"These are challenging times indeed. However, even in these challenging times, Ukrainian men and women have the right to celebrate. Therefore, the Defense Intelligence of Ukraine and all components of the Ukrainian Armed Forces extend their warm wishes to Ukrainians on Valentine's Day... Tsezar Kunikov is now at the bottom, and everyone is pleased with that," he said.

As of 19:00, the Russian side has not officially confirmed the loss of the large landing ship. Vladimir Putin's press secretary, Dmitry Peskov, redirected all questions to the Ministry of Defense in communication with Russian media. However, reconnaissance intercepted conversations of the rescue helicopter crew discussing debris and an oil slick in the sea.

The anonymous Telegram channel Kremlin's Tabakerka writes that supposedly there were six T-90 and T-72 tanks on board, as well as tank shells and artillery shells intended for the combat zone. Allegedly, the bodies of four deceased individuals were also found, with another 12 crew members considered missing. According to military intelligence, Tsezar Kunikov had been stationed for 10 days prior to the attack, and preliminary data suggests it was loaded at the time of the strike.

Military expert, and Defense Express analyst Volodymyr Zablotskyi says that the attack by unmanned boats followed all the classic tactics and guidelines of the genre.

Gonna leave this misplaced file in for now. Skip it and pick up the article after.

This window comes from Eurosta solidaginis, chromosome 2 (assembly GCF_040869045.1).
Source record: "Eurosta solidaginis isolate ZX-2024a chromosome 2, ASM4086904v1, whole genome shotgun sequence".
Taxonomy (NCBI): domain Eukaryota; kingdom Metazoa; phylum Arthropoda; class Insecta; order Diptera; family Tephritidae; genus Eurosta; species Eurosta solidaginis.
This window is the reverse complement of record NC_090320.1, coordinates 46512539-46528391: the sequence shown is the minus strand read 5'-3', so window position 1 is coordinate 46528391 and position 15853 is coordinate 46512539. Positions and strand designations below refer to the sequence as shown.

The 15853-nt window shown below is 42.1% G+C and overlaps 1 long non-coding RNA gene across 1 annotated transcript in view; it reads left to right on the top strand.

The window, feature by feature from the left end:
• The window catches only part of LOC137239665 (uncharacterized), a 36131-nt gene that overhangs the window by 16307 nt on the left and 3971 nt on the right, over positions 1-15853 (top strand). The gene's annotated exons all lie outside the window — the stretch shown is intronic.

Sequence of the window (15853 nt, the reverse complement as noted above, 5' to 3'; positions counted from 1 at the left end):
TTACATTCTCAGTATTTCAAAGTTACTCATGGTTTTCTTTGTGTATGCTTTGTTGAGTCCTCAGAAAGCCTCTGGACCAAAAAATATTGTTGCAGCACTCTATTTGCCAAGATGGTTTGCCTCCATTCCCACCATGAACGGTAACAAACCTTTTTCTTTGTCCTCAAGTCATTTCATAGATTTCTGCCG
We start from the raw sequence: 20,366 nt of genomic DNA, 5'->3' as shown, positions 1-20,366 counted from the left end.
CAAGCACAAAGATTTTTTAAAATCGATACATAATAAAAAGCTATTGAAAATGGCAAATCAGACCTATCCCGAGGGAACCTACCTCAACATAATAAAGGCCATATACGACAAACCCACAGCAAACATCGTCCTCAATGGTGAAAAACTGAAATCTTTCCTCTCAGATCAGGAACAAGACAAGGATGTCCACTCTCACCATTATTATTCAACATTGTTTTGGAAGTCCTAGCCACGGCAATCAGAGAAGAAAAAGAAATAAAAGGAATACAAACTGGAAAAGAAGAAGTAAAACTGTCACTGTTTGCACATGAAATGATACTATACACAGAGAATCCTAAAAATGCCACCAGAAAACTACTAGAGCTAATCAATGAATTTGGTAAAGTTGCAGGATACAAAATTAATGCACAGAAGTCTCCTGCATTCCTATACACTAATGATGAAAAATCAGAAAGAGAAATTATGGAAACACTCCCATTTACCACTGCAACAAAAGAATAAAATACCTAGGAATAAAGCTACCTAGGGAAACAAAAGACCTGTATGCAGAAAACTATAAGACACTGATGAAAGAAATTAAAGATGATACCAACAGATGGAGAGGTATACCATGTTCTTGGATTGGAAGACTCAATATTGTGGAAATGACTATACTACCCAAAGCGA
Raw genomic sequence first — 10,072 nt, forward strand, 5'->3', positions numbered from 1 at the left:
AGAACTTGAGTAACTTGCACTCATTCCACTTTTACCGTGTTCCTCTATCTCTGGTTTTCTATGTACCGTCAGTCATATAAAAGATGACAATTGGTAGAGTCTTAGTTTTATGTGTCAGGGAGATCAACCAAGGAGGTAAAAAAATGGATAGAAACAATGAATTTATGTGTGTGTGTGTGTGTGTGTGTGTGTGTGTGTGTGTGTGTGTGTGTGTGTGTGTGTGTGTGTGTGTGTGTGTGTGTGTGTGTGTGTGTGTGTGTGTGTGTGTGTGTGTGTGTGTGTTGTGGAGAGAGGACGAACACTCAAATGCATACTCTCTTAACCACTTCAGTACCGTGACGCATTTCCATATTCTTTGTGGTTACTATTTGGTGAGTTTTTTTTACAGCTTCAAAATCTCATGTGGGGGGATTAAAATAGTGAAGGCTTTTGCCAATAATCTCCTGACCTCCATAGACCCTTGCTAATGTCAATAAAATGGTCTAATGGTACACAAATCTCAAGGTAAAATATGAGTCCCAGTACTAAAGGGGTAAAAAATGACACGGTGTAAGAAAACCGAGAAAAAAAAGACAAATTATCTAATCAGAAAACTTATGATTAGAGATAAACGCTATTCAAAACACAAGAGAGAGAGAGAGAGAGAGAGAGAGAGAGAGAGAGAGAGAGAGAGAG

"Five or six units arrived at the 'rendezvous point,' calculated based on reconnaissance data, attacked from different directions, and inflicted damage incompatible with life. After that, the ship exploded and sank. It's the same tactic used in the sinking of the missile boat Ivanovets (sunk on the night of February 1 - Ed.)," he notes in a comment to RBC-Ukraine.

For more details on the attack on the Ivanovets boat, see a separate article.

Key points about the large landing ship Tsezar Kunikov

Tsezar Kunikov is a large landing ship of Project 775, commissioned in 1986. During the Soviet era, it was part of the 197th Brigade of the 39th Division based in Novoozernoye (Crimea), Donuzlav. During the distribution of the Black Sea Fleet between Ukraine and the Russian Federation, it moved to the Russian base in Sevastopol.

It participated in the peacekeeping operation KFOR in Kosovo (1999), the war against Georgia in 2008, and in the mid-2010s, in supplying the Syrian government army with weapons and ammunition. Since 2022, it has been involved in Russia's full-scale invasion of Ukraine.

According to Zablotskyi, Tsezar Kunikov is identical to the previously destroyed large landing ships Novocherkassk and Minsk.

"They are like twins, all built at the Stocznia Polnocna shipyard in Gdansk, Poland, in the late 1980s. They are far from new, but Russia has nothing better. Overall, before the invasion, they assembled a mixed bag of large landing ships from three fleets in the Black Sea. And we can say that we inflicted losses not only on the Black Sea Fleet but also on the Baltic and Northern Fleets," he explains in an interview with the news agency.

Butterfly effect: Frontline impact of strikes on Russian ships and landing crafts remaining to sinkPhoto: The large landing ship Tsezar Kunikov is a twin brother of other sunken large landing ships (